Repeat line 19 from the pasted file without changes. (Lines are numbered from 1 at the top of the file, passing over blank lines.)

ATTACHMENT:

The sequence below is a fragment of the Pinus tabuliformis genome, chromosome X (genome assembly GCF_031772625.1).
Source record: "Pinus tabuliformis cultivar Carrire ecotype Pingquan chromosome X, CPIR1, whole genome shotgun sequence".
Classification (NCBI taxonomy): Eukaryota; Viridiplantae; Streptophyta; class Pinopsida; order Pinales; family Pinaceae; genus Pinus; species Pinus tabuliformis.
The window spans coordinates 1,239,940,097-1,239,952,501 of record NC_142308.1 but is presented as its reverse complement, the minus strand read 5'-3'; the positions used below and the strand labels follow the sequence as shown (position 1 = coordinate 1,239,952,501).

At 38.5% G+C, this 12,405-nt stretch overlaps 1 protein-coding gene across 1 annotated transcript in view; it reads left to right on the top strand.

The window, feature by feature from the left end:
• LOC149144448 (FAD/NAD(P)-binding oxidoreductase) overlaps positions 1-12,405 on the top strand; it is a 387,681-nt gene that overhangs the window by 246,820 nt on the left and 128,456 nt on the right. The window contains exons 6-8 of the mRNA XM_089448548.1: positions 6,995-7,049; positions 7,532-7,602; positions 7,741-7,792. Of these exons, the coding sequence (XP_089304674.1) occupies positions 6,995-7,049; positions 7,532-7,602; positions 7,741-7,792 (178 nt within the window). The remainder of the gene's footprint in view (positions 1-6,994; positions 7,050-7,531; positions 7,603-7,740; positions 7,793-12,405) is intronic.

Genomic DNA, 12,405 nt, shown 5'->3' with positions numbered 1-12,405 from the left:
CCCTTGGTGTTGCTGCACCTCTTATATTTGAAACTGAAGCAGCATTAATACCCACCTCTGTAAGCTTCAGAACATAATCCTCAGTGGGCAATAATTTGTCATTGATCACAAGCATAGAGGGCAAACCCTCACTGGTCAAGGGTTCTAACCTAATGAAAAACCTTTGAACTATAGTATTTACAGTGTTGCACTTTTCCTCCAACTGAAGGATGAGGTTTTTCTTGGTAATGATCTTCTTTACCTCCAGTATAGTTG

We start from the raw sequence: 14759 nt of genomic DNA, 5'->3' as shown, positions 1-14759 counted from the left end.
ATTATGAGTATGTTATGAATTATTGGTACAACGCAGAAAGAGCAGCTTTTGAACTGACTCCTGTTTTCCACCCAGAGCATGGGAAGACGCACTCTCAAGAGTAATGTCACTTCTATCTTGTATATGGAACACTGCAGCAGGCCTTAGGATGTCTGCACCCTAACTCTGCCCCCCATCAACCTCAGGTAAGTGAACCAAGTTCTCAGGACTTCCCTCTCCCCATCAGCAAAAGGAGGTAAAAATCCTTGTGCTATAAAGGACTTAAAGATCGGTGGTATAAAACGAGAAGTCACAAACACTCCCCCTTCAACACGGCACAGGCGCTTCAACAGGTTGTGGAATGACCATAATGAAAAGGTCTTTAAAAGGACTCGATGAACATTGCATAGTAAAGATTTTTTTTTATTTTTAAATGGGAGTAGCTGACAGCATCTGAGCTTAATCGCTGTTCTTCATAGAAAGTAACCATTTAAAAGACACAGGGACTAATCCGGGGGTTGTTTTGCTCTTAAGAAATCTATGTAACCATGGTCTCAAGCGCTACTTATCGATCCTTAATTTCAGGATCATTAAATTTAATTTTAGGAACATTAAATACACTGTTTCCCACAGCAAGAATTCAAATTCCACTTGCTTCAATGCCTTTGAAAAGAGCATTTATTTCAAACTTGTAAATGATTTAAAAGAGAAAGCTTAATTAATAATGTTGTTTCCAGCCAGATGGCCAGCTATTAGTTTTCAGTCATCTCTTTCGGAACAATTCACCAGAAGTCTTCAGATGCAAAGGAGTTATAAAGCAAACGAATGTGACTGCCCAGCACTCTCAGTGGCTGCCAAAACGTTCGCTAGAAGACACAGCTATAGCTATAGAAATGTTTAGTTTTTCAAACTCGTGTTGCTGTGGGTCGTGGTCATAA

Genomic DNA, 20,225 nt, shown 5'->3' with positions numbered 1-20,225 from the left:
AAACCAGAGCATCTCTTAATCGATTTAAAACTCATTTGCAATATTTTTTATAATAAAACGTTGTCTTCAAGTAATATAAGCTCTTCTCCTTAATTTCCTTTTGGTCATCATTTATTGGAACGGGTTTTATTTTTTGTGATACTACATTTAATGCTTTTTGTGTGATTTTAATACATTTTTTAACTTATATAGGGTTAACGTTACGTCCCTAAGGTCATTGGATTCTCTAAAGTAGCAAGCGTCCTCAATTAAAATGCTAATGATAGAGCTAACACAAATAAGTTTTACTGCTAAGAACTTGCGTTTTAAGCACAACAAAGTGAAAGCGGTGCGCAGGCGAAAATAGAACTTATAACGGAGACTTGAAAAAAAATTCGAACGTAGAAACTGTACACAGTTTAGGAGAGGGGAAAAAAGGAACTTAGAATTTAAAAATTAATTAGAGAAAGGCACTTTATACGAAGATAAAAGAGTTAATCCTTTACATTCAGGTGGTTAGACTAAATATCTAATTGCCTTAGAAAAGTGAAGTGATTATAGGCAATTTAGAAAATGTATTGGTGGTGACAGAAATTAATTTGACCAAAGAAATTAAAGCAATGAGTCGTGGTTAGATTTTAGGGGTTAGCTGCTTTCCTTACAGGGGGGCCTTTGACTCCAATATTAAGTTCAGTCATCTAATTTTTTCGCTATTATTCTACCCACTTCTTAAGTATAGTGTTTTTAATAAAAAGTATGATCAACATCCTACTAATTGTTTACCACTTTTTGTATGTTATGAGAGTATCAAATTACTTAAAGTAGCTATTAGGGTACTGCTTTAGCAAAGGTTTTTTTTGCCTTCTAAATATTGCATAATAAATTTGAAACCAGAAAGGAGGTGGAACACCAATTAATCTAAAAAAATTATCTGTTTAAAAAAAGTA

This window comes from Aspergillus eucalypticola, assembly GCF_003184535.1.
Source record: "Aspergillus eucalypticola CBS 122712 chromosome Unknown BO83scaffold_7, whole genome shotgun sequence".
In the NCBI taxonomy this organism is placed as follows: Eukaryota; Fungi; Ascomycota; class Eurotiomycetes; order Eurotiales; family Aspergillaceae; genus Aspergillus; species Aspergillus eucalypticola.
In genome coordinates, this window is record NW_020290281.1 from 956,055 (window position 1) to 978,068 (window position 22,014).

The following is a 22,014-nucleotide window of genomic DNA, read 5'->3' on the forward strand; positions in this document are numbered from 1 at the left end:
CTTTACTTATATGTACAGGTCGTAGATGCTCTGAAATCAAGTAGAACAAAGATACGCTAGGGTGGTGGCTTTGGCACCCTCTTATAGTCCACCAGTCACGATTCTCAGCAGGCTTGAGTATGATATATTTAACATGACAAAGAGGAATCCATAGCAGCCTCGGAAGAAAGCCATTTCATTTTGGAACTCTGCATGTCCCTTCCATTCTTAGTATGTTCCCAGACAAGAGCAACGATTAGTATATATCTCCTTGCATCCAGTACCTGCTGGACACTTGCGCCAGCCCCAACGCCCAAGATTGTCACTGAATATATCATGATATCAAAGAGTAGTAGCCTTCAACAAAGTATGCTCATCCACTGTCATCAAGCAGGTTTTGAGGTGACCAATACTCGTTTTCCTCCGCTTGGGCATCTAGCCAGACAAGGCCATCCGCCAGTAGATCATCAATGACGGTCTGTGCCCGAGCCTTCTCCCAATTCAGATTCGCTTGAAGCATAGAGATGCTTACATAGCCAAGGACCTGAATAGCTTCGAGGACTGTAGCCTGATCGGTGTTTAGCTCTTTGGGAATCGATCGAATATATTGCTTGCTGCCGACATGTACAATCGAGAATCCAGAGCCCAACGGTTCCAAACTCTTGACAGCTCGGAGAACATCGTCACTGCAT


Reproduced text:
CTTTACTTATATGTACAGGTCGTAGATGCTCTGAAATCAAGTAGAACAAAGATACGCTAGGGTGGTGGCTTTGGCACCCTCTTATAGTCCACCAGTCACGATTCTCAGCAGGCTTGAGTATGATATATTTAACATGACAAAGAGGAATCCATAGCAGCCTCGGAAGAAAGCCATTTCATTTTGGAACTCTGCATGTCCCTTCCATTCTTAGTATGTTCCCAGACAAGAGCAACGATTAGTATATATCTCCTTGCATCCAGTACCTGCTGGACACTTGCGCCAGCCCCAACGCCCAAGATTGTCACTGAATATATCATGATATCAAAGAGTAGTAGCCTTCAACAAAGTATGCTCATCCACTGTCATCAAGCAGGTTTTGAGGTGACCAATACTCGTTTTCCTCCGCTTGGGCATCTAGCCAGACAAGGCCATCCGCCAGTAGATCATCAATGACGGTCTGTGCCCGAGCCTTCTCCCAATTCAGATTCGCTTGAAGCATAGAGATGCTTACATAGCCAAGGACCTGAATAGCTTCGAGGACTGTAGCCTGATCGGTGTTTAGCTCTTTGGGAATCGATCGAATATATTGCTTGCTGCCGACATGTACAATCGAGAATCCAGAGCCCAACGGTTCCAAACTCTTGACAGCTCGGAGAACATCGTCACTGCAT